Nevin was assigned to the Toledo Mun Hens of the International League, the Tigers’ AAA affiliate. Nevin was brought up when rosters expanded in September, and put up a 219/318/33 line, primarily playing left field. With Travis Fryman firmly ensconced at third base, Nevin, no longer considered a rookie and therefore ineligible for prospect ranking, was sent to the Jacksonville Suns, the Tigers’ AA affiliate in the Southern League. Nevin finally put up big numbers, putting up a robust 294/397/561 for the Suns. Though primarily a third baseman who played some left field and first base, spent 62 of his 98 games playing catcher, a position entirely foreign to him. In August, Nevin made his first big league appearance of the year for the Tigers. Primarily playing third base, Nevin put up a solid 292/338/533 line in 130 plate appearances.
In November 1997, Nevin was dealt to the Anaheim Angels with Matt Walbeck for Nick Skuse. In 75 games for the Angels, Nevin hit an unimpressive 228/291/371. Traded on the eve of the regular season, Nevin was dealt again, this time to the San Diego Padres with Keith Volkman for Gus Kennedy and Andy Sheets. Nevin seemed to bloom in San Diego, putting up a 269/352/527 line across 441 plate appearances while playing third base and catching. As San Diego’s starting third baseman, Nevin put up a 303/374/543 line in 2000 and 306/388/588 line in 2001 while making his first All Star Game. In 2002, Nevin strained his arm in May, just three days after his return, Nevin fractured his humerus, missing the next six weeks of the season. Nevin put up a 285/344/413 line in 2002, followed by a 279/339/487 2003 campaign where he missed four months of the season after dislocating his left shoulder in Spring Training. Nevin was healthy again in 2004, primarily playing first base and putting up a 289/368/492 line, Nevin’s last big season. In May, Nevin was accused of spewing a string of vulgarities in front of young fans, including the man’s 8-year-old daughter in Philadelphia. After taking a called third strike, Nevin was heckled by the historically foul-mouthed Philadelphians and responded in a manner he later conceded to be “unprofessional.”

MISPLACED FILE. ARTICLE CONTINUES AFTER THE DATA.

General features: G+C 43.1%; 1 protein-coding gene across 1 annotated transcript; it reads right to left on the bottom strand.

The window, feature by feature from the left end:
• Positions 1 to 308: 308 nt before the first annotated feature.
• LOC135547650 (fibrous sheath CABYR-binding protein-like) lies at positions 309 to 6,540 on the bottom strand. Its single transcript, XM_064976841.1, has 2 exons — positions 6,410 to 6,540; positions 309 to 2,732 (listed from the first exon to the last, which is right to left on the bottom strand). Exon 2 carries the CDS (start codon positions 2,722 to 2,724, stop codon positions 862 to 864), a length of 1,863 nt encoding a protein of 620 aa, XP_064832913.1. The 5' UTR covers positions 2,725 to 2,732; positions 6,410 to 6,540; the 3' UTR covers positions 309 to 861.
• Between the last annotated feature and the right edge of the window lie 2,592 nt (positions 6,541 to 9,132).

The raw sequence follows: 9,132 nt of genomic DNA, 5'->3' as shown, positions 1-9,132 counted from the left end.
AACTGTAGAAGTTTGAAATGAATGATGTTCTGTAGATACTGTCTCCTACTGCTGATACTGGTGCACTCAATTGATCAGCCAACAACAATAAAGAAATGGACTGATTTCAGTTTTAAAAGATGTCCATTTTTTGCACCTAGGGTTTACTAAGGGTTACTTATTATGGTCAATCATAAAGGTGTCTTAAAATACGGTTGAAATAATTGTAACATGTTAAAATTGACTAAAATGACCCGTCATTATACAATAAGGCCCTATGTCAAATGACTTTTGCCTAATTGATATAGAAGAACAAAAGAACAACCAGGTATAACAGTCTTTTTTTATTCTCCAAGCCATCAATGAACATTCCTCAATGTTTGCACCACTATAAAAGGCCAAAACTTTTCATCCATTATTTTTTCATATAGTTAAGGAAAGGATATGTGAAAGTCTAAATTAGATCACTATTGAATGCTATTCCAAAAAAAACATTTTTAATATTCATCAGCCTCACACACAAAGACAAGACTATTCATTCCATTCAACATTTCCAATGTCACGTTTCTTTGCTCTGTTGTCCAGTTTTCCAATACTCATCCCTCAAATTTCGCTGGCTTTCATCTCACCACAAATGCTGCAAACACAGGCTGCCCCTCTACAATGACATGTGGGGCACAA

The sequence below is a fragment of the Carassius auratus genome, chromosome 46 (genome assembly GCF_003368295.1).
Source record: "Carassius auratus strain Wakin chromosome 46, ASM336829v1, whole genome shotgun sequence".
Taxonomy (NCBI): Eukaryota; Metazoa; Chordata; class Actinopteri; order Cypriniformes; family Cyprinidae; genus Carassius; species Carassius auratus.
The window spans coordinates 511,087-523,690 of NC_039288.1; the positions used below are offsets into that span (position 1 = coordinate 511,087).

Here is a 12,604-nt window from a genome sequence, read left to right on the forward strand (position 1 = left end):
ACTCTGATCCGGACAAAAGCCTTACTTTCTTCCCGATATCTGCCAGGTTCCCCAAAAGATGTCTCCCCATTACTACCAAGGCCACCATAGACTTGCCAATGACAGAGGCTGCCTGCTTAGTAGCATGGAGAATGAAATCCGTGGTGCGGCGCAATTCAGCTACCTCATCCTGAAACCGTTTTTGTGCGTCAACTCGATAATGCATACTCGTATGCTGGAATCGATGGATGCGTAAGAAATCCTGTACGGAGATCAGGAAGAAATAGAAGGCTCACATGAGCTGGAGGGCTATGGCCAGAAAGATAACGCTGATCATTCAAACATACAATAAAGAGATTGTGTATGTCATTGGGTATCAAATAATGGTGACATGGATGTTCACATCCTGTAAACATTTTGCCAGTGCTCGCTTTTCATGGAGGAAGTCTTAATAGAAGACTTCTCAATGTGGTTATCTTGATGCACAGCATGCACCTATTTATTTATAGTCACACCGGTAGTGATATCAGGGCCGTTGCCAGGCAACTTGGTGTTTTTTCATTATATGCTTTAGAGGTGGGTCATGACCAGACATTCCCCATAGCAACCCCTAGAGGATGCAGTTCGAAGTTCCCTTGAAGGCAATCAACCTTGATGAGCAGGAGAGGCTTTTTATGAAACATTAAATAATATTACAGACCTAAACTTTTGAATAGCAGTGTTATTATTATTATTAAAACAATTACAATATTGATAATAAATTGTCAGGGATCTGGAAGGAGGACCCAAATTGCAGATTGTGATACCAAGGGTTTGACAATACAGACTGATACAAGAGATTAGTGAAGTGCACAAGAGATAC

In 2005, at the age of 34, Nevin began to decline. After putting up a 256/301/399 line in 73 games for the Padres, Nevin was dealt to the Texas Rangers for Chan Ho Park and cash, where he put up a 182/250/323 line in 29 games. In 2006, Nevin hit 216/301/415 for the Rangers, then was dealt to the Chicago Cubs for Jerry Hairston, Jr., where he seemed to rebound, putting up a 274/335/497 line over 67 games. At the trading deadline, Nevin was dealt with cash to the Minnesota Twins for Adam Harben. Nevin finished the season with a 190/340/286 line in 16 games for the Twins.
After that inauspicious ending to the season, Nevin never played another inning of professional baseball. Formally announcing his retirement in May 2007, Nevin began working pre-game shows for the Padres, then worked for ESPN as a college baseball analyst in 2008. In 2009, Nevin was the manager of the Orange County Flyers of the independent Golden Baseball League. In 2010, Nevin managed the Erie SeaWolves, the AA affiliate of the Detroit Tigers. In 2011, Nevin managed the Toledo Mud Hens, the Tigers’ AAA affiliate, where he still manages today.
So what happened to Nevin? He never came close to the lofty expectations placed on a first overall draft pick, but he had a solid career, putting up a 270/343/472 career line (career 114 OPS+) across 1217 games and turning into a top managerial prospect. Of course, the real vindication was for Hal Newhouser, as the best player in the 1992 draft was, by nearly 20 career WAR, Derek Jeter.